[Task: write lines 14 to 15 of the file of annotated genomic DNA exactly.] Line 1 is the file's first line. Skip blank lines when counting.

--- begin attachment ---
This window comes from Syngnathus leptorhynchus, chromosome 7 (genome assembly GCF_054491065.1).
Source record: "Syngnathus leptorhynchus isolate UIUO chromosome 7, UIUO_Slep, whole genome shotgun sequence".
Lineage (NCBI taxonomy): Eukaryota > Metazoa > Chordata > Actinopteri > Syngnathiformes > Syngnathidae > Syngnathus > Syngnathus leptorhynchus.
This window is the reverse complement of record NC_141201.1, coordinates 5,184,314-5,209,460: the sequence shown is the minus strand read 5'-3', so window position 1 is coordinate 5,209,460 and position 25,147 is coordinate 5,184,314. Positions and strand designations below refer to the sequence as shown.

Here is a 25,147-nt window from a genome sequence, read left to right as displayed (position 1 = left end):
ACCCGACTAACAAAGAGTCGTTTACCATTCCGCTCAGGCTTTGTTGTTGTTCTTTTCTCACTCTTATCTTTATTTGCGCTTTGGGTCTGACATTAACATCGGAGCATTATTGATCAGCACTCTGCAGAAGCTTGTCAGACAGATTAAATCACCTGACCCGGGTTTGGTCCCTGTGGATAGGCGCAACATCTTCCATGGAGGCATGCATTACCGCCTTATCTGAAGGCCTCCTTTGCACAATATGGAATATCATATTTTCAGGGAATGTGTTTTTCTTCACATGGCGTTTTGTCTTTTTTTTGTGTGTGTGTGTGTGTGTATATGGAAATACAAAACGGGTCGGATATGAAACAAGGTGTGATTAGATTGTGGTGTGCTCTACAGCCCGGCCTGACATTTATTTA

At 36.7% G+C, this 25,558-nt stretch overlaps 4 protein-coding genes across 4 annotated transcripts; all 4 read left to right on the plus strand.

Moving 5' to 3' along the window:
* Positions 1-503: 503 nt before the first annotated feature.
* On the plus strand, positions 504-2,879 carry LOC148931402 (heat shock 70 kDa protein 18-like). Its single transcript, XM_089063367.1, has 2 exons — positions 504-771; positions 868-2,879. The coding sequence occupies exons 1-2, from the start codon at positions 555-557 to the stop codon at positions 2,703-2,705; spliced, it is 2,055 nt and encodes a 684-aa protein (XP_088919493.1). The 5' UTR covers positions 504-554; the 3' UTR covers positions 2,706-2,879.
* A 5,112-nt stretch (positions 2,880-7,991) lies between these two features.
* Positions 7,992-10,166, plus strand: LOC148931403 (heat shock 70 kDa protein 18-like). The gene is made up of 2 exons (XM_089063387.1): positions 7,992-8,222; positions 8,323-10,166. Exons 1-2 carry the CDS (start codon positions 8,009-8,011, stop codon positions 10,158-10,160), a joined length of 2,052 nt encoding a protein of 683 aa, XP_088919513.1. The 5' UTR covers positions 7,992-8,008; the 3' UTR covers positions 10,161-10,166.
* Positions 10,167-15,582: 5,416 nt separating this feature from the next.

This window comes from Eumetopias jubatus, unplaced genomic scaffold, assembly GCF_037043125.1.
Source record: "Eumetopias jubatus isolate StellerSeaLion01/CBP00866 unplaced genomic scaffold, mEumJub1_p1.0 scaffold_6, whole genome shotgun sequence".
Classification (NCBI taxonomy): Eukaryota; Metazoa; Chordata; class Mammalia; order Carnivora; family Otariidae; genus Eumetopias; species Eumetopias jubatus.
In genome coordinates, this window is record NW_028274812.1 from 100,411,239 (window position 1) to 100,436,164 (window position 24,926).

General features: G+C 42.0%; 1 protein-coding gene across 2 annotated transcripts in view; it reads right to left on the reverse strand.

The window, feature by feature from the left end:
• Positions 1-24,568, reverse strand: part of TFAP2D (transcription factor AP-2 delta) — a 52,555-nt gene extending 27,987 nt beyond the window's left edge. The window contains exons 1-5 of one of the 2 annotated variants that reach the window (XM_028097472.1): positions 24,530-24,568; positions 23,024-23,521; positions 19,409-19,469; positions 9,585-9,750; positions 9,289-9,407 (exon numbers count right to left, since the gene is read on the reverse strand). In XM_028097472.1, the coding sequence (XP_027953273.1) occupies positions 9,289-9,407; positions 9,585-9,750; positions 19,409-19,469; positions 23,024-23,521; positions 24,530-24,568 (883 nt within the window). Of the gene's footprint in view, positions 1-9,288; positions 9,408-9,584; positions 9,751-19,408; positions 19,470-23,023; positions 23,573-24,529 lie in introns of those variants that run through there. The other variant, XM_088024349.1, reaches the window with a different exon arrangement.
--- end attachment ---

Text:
This window comes from Eumetopias jubatus, unplaced genomic scaffold, assembly GCF_037043125.1.
Source record: "Eumetopias jubatus isolate StellerSeaLion01/CBP00866 unplaced genomic scaffold, mEumJub1_p1.0 scaffold_6, whole genome shotgun sequence".